My name is Thomas Lott. I am a proud husband and father of two. Two of my favorite things are football and cooking. I'm no expert in either, but I certainly like to fool around with both. I’ve been a home cook for about 10 years, and been around football since I was 4 years old. This fall, perhaps I’ll find out which one I know better! So I'll be checking in periodically to make a pick - or picks (even I'm allowed a bye week here and there!). Again, I'm no expert, so please don’t go betting the mortgage on my humble picks! From that, I’ll make a dish that has something to do with the game - who I think will win, a star/key player, or other story line. Don’t worry - I’m a home cook so it won’t be anything you can’t do - I promise. I’m still learning so most of these will come from my stash of cookbooks or another recipe floating around the internet. I won’t pawn anything off as my own or pretend there’s some super-secret family recipe that I can't share. Most of these I will probably have made before, others might be an experiment. I hope all will go well, but some may go from stovetop right to the dumpster! I'll be sharing my successes, mishaps, and maybe even a few gratuitous shots of my crew of sous chefs and tasters :-)

I'm always a work in progress, so my food won't *always* be pretty (or healthy!), but it's going to taste good--and if it doesn't I'll tell you that, too. And just so you know, it's also a mathematical certainty that I'll whiff on some of my football picks, too. The whole point is to get better at both! So I hope you keep up with me this fall as I have some fun with the kitchen and the pigskin! I welcome all comments, suggestions, requests and discussions on all things pigskin and kitchen!

Wednesday, December 11, 2013

Heisman Week

Well everything turned out like I expected. ALMOST. I thought Ohio State would win, but I can’t say I’m surprised that they didn’t. MSU was a physical team with nothing to lose and frankly, they saved us from another Big 10 rout in the national championship.

There are a few good looking bowls, but overall I’m kind of feeling ho hum about them. I was really really hoping for an Oregon/Bama showdown, but instead Oklahoma snuck in there and I think we all know what they're going to do in a big game. That’s all I’ll say about the bowls for now – we’ve got plenty of time to get into those!
This week the big contest is the Heisman. Or as I like to call it, “Hottest Offensive Player Weeks 5-11.” I used to love watching the Heisman presentation and all of the hoopla surrounding it, but I haven’t actually watched the presentation live in a number of years. It’s basically a regional popularity contest with no real criteria. Best player on the best team? Player whose team would stink the most if he were gone? Lifetime achievement award for a senior? I can never tell. But I think it’s safe to say that now that Jameis Winston has been cleared, he’s got that puppy sewed up. What I think is interesting is that there are SIX finalists. I remember back in the day there would only be 3 or max of 4, but 6 seems like a lot. Really this year, 4 would be a lot. Tre Mason came on a little too late, Jordan Lynch is from NIU, and I hadn’t even heard of Andre Williams until this week. So I hope Jameis has his speech ready.

Well, I’m not sure if you all know, but we got snowed in last week so I didn’t have a chance to go to the store and do any SERIOUS cooking. BUT, I did have enough ingredients on hand to make a pot of apple cider, which has become a winter tradition at my house. This is a great recipe I came across that'll turn an ordinary jug of cider into something really special. It's super easy, and is sure to be a hit!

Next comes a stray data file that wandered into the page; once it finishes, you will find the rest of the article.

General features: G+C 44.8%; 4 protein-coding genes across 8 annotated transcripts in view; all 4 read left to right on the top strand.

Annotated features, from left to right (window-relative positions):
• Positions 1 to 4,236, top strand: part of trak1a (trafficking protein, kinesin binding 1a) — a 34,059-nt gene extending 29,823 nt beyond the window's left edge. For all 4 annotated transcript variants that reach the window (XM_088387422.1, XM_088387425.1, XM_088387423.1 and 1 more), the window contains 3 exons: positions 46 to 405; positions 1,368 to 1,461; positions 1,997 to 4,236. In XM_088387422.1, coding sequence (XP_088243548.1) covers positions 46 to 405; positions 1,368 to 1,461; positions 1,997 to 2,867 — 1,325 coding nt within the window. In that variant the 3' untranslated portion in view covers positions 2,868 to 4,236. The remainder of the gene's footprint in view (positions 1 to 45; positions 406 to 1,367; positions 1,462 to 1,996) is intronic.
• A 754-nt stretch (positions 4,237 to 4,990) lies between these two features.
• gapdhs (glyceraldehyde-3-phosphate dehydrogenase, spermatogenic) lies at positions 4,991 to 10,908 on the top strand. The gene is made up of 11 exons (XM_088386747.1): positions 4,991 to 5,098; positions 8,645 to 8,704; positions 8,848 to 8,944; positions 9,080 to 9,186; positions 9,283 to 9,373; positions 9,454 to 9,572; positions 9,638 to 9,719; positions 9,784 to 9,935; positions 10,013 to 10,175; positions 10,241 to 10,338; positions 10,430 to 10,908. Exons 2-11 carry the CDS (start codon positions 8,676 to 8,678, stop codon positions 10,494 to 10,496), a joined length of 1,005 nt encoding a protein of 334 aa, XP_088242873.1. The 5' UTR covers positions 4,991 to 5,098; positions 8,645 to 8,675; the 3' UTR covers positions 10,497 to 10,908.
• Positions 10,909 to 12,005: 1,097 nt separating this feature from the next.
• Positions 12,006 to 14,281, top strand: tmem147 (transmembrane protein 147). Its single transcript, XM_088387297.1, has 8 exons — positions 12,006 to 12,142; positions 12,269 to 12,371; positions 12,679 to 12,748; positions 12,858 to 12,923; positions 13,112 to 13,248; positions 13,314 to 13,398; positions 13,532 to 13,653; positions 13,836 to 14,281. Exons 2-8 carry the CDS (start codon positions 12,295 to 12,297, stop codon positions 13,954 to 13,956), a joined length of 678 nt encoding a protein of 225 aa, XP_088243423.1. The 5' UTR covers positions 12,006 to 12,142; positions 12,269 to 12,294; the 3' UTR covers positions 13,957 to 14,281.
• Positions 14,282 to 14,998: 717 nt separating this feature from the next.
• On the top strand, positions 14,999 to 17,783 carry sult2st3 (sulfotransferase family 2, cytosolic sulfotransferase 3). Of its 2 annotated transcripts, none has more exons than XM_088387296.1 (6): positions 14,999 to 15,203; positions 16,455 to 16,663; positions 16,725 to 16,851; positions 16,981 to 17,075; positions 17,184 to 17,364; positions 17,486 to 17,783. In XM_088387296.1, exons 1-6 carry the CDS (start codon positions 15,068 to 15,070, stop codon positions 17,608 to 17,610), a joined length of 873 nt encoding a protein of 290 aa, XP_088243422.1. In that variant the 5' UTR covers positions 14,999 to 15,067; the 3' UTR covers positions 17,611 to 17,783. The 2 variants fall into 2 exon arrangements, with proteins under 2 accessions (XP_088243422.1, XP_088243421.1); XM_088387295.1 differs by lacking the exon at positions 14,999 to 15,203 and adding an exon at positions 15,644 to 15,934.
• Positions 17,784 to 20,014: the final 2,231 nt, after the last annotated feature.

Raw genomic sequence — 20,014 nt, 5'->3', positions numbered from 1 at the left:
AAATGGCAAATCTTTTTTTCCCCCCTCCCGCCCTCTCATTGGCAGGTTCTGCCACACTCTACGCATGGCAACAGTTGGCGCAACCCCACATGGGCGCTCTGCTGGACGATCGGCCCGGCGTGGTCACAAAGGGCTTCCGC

Spiced Apple Cider from Bon Appetit

Just a few ingredients to start with. Try to get dark colored cider for the best end product.


Pour the cider into a stockpot. It needs to be able to hold a gallon of liquid.



Add nutmeg, and allspice. Stir just a little bit.

Add whole cloves and cinnamon.

Split a vanilla bean in half lengthwise. Scoop out the seeds into the cider, then add the two halves. Stir again.
Gently bring to a boil and reduce to a simmer for about an hour.
After about an hour, strain the cider through a fine mesh sieve into a bowl or another thick pot. Discard the cinnamon sticks, bean, and cloves.

Ladle yourself a mug and you are ready to go! Add brandy or bourbon if you like :-)
I think you'll be really pleased with this cider. With the addition of a few easy ingredients (well, vanilla beans are sort of expensive), you can transform regular old store bought cider into an awesome winter drink. Simmering and reducing strengthens the flavor tremendously. By the way, it fills your house with the wonderful smell of apples, cloves, and cinnamon, so it doubles as potpourri. As a matter of fact, we lit a Yankee Candle the next day and as soon as my 3 year old daughter got a whiff, she asked if I was making "that drink" again! I haven't had the spiked version, but I can only imagine! Also makes plenty so it's the perfect drink for Christmas gatherings!
Spiced Apple Cider
from Bon Appetit
1 Gallon high quality apple cider, preferably dark
1 Tbsp whole allspice (I used 1/4 tsp ground)
1 Tsp ground nutmeg
4 Whole cloves
3 Cinnamon sticks
1 Vanilla bean, split lengthwise
Brandy, Calvados (Apple Brandy), or bourbon - optional

1)Combine cider, allspice, nutmeg, cloves, and cinnamon sticks. Scrape in seeds from bean; add bean.

2)Bring cider just to simmer over medium heat. Reduce heat to medium-low and cook just below a simmer until flavors meld, about an hour.

3)Strain cider through a sieve into another pot or heatproof punch bowl; discard solids in sieve. Add brandy to taste, if using. Ladle hot cider into mugs.

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